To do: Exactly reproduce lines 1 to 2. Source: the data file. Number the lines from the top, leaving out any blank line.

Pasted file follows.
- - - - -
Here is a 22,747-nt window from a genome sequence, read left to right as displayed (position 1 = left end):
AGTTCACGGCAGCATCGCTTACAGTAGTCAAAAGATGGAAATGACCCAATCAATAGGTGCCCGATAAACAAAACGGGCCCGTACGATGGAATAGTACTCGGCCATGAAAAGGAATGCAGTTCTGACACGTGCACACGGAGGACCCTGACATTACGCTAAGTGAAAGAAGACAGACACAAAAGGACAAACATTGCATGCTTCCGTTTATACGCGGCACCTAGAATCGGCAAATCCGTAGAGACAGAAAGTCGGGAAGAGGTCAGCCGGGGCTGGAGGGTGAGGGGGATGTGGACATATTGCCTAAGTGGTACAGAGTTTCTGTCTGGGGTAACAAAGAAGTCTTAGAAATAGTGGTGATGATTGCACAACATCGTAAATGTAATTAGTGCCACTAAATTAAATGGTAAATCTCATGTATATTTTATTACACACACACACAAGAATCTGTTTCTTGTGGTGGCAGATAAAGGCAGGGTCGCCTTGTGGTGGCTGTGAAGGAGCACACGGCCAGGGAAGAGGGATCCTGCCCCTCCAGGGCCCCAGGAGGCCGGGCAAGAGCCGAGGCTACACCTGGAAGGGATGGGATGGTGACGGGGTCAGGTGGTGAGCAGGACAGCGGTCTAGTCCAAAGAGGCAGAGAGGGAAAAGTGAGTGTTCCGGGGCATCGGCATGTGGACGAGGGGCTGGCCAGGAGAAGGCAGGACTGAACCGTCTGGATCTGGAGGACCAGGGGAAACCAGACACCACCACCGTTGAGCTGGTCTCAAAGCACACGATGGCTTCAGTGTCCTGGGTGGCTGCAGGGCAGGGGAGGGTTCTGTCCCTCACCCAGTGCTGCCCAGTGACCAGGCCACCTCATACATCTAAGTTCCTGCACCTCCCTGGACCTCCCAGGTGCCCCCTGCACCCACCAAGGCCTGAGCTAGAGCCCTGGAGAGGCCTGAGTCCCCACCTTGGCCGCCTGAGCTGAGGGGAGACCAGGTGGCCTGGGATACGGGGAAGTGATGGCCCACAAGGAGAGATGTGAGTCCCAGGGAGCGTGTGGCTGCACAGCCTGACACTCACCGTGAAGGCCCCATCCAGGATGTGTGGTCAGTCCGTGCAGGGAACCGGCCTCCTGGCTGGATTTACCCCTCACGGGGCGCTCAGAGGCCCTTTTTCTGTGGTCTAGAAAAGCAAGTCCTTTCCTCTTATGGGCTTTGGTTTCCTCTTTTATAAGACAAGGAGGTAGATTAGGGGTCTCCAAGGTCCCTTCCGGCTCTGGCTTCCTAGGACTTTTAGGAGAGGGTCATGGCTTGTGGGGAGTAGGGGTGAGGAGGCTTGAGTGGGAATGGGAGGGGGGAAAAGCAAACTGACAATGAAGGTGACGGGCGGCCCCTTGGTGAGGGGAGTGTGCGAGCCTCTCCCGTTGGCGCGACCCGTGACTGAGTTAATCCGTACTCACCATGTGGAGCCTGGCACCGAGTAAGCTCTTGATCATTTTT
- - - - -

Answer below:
Here is a 22,747-nt window from a genome sequence, read left to right as displayed (position 1 = left end):
AGTTCACGGCAGCATCGCTTACAGTAGTCAAAAGATGGAAATGACCCAATCAATAGGTGCCCGATAAACAAAACGGGCCCGTACGATGGAATAGTACTCGGCCATGAAAAGGAATGCAGTTCTGACACGTGCACACGGAGGACCCTGACATTACGCTAAGTGAAAGAAGACAGACACAAAAGGACAAACATTGCATGCTTCCGTTTATACGCGGCACCTAGAATCGGCAAATCCGTAGAGACAGAAAGTCGGGAAGAGGTCAGCCGGGGCTGGAGGGTGAGGGGGATGTGGACATATTGCCTAAGTGGTACAGAGTTTCTGTCTGGGGTAACAAAGAAGTCTTAGAAATAGTGGTGATGATTGCACAACATCGTAAATGTAATTAGTGCCACTAAATTAAATGGTAAATCTCATGTATATTTTATTACACACACACACAAGAATCTGTTTCTTGTGGTGGCAGATAAAGGCAGGGTCGCCTTGTGGTGGCTGTGAAGGAGCACACGGCCAGGGAAGAGGGATCCTGCCCCTCCAGGGCCCCAGGAGGCCGGGCAAGAGCCGAGGCTACACCTGGAAGGGATGGGATGGTGACGGGGTCAGGTGGTGAGCAGGACAGCGGTCTAGTCCAAAGAGGCAGAGAGGGAAAAGTGAGTGTTCCGGGGCATCGGCATGTGGACGAGGGGCTGGCCAGGAGAAGGCAGGACTGAACCGTCTGGATCTGGAGGACCAGGGGAAACCAGACACCACCACCGTTGAGCTGGTCTCAAAGCACACGATGGCTTCAGTGTCCTGGGTGGCTGCAGGGCAGGGGAGGGTTCTGTCCCTCACCCAGTGCTGCCCAGTGACCAGGCCACCTCATACATCTAAGTTCCTGCACCTCCCTGGACCTCCCAGGTGCCCCCTGCACCCACCAAGGCCTGAGCTAGAGCCCTGGAGAGGCCTGAGTCCCCACCTTGGCCGCCTGAGCTGAGGGGAGACCAGGTGGCCTGGGATACGGGGAAGTGATGGCCCACAAGGAGAGATGTGAGTCCCAGGGAGCGTGTGGCTGCACAGCCTGACACTCACCGTGAAGGCCCCATCCAGGATGTGTGGTCAGTCCGTGCAGGGAACCGGCCTCCTGGCTGGATTTACCCCTCACGGGGCGCTCAGAGGCCCTTTTTCTGTGGTCTAGAAAAGCAAGTCCTTTCCTCTTATGGGCTTTGGTTTCCTCTTTTATAAGACAAGGAGGTAGATTAGGGGTCTCCAAGGTCCCTTCCGGCTCTGGCTTCCTAGGACTTTTAGGAGAGGGTCATGGCTTGTGGGGAGTAGGGGTGAGGAGGCTTGAGTGGGAATGGGAGGGGGGAAAAGCAAACTGACAATGAAGGTGACGGGCGGCCCCTTGGTGAGGGGAGTGTGCGAGCCTCTCCCGTTGGCGCGACCCGTGACTGAGTTAATCCGTACTCACCATGTGGAGCCTGGCACCGAGTAAGCTCTTGATCATTTTT